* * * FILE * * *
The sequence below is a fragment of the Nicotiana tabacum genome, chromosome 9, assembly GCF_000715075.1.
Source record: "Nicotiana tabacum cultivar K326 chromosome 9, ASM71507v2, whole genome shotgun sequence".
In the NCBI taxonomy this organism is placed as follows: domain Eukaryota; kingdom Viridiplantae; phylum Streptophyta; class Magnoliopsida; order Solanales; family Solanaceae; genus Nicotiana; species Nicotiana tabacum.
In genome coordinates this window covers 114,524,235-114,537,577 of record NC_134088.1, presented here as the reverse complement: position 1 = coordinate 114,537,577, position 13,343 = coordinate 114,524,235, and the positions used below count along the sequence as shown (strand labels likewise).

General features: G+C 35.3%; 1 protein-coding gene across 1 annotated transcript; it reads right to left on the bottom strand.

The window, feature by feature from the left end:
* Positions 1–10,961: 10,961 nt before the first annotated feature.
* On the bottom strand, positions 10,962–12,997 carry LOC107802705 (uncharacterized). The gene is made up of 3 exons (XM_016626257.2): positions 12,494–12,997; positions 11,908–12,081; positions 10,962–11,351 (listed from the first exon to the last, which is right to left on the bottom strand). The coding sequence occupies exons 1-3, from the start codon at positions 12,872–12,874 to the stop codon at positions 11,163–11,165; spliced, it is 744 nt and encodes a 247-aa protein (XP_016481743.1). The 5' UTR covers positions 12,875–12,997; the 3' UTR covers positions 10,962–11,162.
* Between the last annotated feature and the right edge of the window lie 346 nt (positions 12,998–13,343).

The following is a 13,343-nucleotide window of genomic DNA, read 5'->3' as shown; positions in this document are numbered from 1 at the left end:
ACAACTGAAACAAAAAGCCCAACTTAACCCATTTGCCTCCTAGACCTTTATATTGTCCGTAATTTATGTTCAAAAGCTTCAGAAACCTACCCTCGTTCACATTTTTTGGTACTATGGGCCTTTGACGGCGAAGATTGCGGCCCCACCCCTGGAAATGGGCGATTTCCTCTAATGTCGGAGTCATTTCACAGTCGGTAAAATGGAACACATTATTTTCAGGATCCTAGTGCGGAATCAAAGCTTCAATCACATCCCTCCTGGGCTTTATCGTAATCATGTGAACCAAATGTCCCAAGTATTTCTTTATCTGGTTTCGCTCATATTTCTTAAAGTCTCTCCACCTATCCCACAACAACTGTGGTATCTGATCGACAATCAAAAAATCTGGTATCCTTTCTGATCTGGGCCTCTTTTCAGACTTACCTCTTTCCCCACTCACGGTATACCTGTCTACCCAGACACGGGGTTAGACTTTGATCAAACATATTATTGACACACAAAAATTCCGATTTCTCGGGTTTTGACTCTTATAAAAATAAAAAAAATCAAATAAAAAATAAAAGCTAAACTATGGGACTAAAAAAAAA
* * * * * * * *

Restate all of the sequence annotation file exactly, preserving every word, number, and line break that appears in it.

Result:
The sequence below is a fragment of the Nicotiana tabacum genome, chromosome 9, assembly GCF_000715075.1.
Source record: "Nicotiana tabacum cultivar K326 chromosome 9, ASM71507v2, whole genome shotgun sequence".
In the NCBI taxonomy this organism is placed as follows: domain Eukaryota; kingdom Viridiplantae; phylum Streptophyta; class Magnoliopsida; order Solanales; family Solanaceae; genus Nicotiana; species Nicotiana tabacum.
In genome coordinates this window covers 114,524,235-114,537,577 of record NC_134088.1, presented here as the reverse complement: position 1 = coordinate 114,537,577, position 13,343 = coordinate 114,524,235, and the positions used below count along the sequence as shown (strand labels likewise).

General features: G+C 35.3%; 1 protein-coding gene across 1 annotated transcript; it reads right to left on the bottom strand.

The window, feature by feature from the left end:
* Positions 1–10,961: 10,961 nt before the first annotated feature.
* On the bottom strand, positions 10,962–12,997 carry LOC107802705 (uncharacterized). The gene is made up of 3 exons (XM_016626257.2): positions 12,494–12,997; positions 11,908–12,081; positions 10,962–11,351 (listed from the first exon to the last, which is right to left on the bottom strand). The coding sequence occupies exons 1-3, from the start codon at positions 12,872–12,874 to the stop codon at positions 11,163–11,165; spliced, it is 744 nt and encodes a 247-aa protein (XP_016481743.1). The 5' UTR covers positions 12,875–12,997; the 3' UTR covers positions 10,962–11,162.
* Between the last annotated feature and the right edge of the window lie 346 nt (positions 12,998–13,343).

The following is a 13,343-nucleotide window of genomic DNA, read 5'->3' as shown; positions in this document are numbered from 1 at the left end:
ACAACTGAAACAAAAAGCCCAACTTAACCCATTTGCCTCCTAGACCTTTATATTGTCCGTAATTTATGTTCAAAAGCTTCAGAAACCTACCCTCGTTCACATTTTTTGGTACTATGGGCCTTTGACGGCGAAGATTGCGGCCCCACCCCTGGAAATGGGCGATTTCCTCTAATGTCGGAGTCATTTCACAGTCGGTAAAATGGAACACATTATTTTCAGGATCCTAGTGCGGAATCAAAGCTTCAATCACATCCCTCCTGGGCTTTATCGTAATCATGTGAACCAAATGTCCCAAGTATTTCTTTATCTGGTTTCGCTCATATTTCTTAAAGTCTCTCCACCTATCCCACAACAACTGTGGTATCTGATCGACAATCAAAAAATCTGGTATCCTTTCTGATCTGGGCCTCTTTTCAGACTTACCTCTTTCCCCACTCACGGTATACCTGTCTACCCAGACACGGGGTTAGACTTTGATCAAACATATTATTGACACACAAAAATTCCGATTTCTCGGGTTTTGACTCTTATAAAAATAAAAAAAATCAAATAAAAAATAAAAGCTAAACTATGGGACTAAAAAAAAA